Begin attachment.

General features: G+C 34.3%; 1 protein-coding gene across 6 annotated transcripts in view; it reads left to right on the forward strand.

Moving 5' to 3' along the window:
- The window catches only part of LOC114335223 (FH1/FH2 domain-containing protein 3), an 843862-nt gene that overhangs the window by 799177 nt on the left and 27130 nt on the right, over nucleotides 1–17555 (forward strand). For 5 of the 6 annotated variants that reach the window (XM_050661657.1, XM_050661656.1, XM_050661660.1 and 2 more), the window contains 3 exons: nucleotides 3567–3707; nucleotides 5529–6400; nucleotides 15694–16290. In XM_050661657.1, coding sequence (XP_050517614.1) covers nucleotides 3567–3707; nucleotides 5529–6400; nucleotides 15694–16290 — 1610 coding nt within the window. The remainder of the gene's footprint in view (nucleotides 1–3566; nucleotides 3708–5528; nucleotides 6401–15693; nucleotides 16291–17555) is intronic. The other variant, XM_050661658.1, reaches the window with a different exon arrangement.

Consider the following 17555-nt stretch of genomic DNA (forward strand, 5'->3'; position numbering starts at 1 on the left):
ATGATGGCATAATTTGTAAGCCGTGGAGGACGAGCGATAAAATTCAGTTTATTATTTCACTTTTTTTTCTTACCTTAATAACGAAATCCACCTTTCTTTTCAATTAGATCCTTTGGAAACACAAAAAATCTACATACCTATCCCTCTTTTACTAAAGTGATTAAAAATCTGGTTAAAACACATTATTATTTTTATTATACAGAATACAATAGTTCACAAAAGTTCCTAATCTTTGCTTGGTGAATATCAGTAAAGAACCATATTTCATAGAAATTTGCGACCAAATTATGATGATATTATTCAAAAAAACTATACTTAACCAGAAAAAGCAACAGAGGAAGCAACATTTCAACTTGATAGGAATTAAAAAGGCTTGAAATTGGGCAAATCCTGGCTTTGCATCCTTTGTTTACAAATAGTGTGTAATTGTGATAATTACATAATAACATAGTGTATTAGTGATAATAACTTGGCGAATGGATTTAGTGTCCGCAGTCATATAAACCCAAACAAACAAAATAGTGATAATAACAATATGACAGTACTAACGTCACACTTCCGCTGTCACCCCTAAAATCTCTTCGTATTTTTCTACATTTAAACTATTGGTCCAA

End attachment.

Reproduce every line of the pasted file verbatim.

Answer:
General features: G+C 34.3%; 1 protein-coding gene across 6 annotated transcripts in view; it reads left to right on the forward strand.

Moving 5' to 3' along the window:
- The window catches only part of LOC114335223 (FH1/FH2 domain-containing protein 3), an 843862-nt gene that overhangs the window by 799177 nt on the left and 27130 nt on the right, over nucleotides 1–17555 (forward strand). For 5 of the 6 annotated variants that reach the window (XM_050661657.1, XM_050661656.1, XM_050661660.1 and 2 more), the window contains 3 exons: nucleotides 3567–3707; nucleotides 5529–6400; nucleotides 15694–16290. In XM_050661657.1, coding sequence (XP_050517614.1) covers nucleotides 3567–3707; nucleotides 5529–6400; nucleotides 15694–16290 — 1610 coding nt within the window. The remainder of the gene's footprint in view (nucleotides 1–3566; nucleotides 3708–5528; nucleotides 6401–15693; nucleotides 16291–17555) is intronic. The other variant, XM_050661658.1, reaches the window with a different exon arrangement.

Consider the following 17555-nt stretch of genomic DNA (forward strand, 5'->3'; position numbering starts at 1 on the left):
ATGATGGCATAATTTGTAAGCCGTGGAGGACGAGCGATAAAATTCAGTTTATTATTTCACTTTTTTTTCTTACCTTAATAACGAAATCCACCTTTCTTTTCAATTAGATCCTTTGGAAACACAAAAAATCTACATACCTATCCCTCTTTTACTAAAGTGATTAAAAATCTGGTTAAAACACATTATTATTTTTATTATACAGAATACAATAGTTCACAAAAGTTCCTAATCTTTGCTTGGTGAATATCAGTAAAGAACCATATTTCATAGAAATTTGCGACCAAATTATGATGATATTATTCAAAAAAACTATACTTAACCAGAAAAAGCAACAGAGGAAGCAACATTTCAACTTGATAGGAATTAAAAAGGCTTGAAATTGGGCAAATCCTGGCTTTGCATCCTTTGTTTACAAATAGTGTGTAATTGTGATAATTACATAATAACATAGTGTATTAGTGATAATAACTTGGCGAATGGATTTAGTGTCCGCAGTCATATAAACCCAAACAAACAAAATAGTGATAATAACAATATGACAGTACTAACGTCACACTTCCGCTGTCACCCCTAAAATCTCTTCGTATTTTTCTACATTTAAACTATTGGTCCAA